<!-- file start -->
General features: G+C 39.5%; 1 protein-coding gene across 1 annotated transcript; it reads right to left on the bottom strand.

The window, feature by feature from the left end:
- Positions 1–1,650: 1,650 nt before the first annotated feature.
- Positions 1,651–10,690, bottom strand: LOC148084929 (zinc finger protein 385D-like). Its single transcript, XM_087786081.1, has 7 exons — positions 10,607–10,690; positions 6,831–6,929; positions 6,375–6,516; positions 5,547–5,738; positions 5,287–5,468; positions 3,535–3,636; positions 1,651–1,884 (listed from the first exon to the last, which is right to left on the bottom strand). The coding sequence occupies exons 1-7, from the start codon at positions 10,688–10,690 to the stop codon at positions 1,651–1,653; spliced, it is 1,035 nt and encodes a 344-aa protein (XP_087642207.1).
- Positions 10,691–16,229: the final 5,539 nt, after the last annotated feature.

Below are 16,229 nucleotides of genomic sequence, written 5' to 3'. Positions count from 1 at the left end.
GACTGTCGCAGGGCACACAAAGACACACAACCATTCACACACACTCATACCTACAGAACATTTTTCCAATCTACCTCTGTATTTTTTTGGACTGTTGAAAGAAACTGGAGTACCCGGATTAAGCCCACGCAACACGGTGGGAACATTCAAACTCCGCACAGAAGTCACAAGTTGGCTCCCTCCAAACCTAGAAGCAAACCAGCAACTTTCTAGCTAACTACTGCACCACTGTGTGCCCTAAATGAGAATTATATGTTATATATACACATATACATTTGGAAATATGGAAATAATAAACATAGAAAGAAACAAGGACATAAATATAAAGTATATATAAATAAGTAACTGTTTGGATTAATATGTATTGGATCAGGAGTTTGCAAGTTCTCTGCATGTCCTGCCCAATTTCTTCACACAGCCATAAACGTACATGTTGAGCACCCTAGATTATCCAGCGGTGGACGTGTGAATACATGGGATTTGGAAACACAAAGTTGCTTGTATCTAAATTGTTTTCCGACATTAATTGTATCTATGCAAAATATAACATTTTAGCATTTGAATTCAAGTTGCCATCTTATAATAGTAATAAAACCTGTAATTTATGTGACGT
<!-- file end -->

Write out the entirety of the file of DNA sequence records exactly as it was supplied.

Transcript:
General features: G+C 39.5%; 1 protein-coding gene across 1 annotated transcript; it reads right to left on the bottom strand.

The window, feature by feature from the left end:
- Positions 1–1,650: 1,650 nt before the first annotated feature.
- Positions 1,651–10,690, bottom strand: LOC148084929 (zinc finger protein 385D-like). Its single transcript, XM_087786081.1, has 7 exons — positions 10,607–10,690; positions 6,831–6,929; positions 6,375–6,516; positions 5,547–5,738; positions 5,287–5,468; positions 3,535–3,636; positions 1,651–1,884 (listed from the first exon to the last, which is right to left on the bottom strand). The coding sequence occupies exons 1-7, from the start codon at positions 10,688–10,690 to the stop codon at positions 1,651–1,653; spliced, it is 1,035 nt and encodes a 344-aa protein (XP_087642207.1).
- Positions 10,691–16,229: the final 5,539 nt, after the last annotated feature.

Below are 16,229 nucleotides of genomic sequence, written 5' to 3'. Positions count from 1 at the left end.
GACTGTCGCAGGGCACACAAAGACACACAACCATTCACACACACTCATACCTACAGAACATTTTTCCAATCTACCTCTGTATTTTTTTGGACTGTTGAAAGAAACTGGAGTACCCGGATTAAGCCCACGCAACACGGTGGGAACATTCAAACTCCGCACAGAAGTCACAAGTTGGCTCCCTCCAAACCTAGAAGCAAACCAGCAACTTTCTAGCTAACTACTGCACCACTGTGTGCCCTAAATGAGAATTATATGTTATATATACACATATACATTTGGAAATATGGAAATAATAAACATAGAAAGAAACAAGGACATAAATATAAAGTATATATAAATAAGTAACTGTTTGGATTAATATGTATTGGATCAGGAGTTTGCAAGTTCTCTGCATGTCCTGCCCAATTTCTTCACACAGCCATAAACGTACATGTTGAGCACCCTAGATTATCCAGCGGTGGACGTGTGAATACATGGGATTTGGAAACACAAAGTTGCTTGTATCTAAATTGTTTTCCGACATTAATTGTATCTATGCAAAATATAACATTTTAGCATTTGAATTCAAGTTGCCATCTTATAATAGTAATAAAACCTGTAATTTATGTGACGT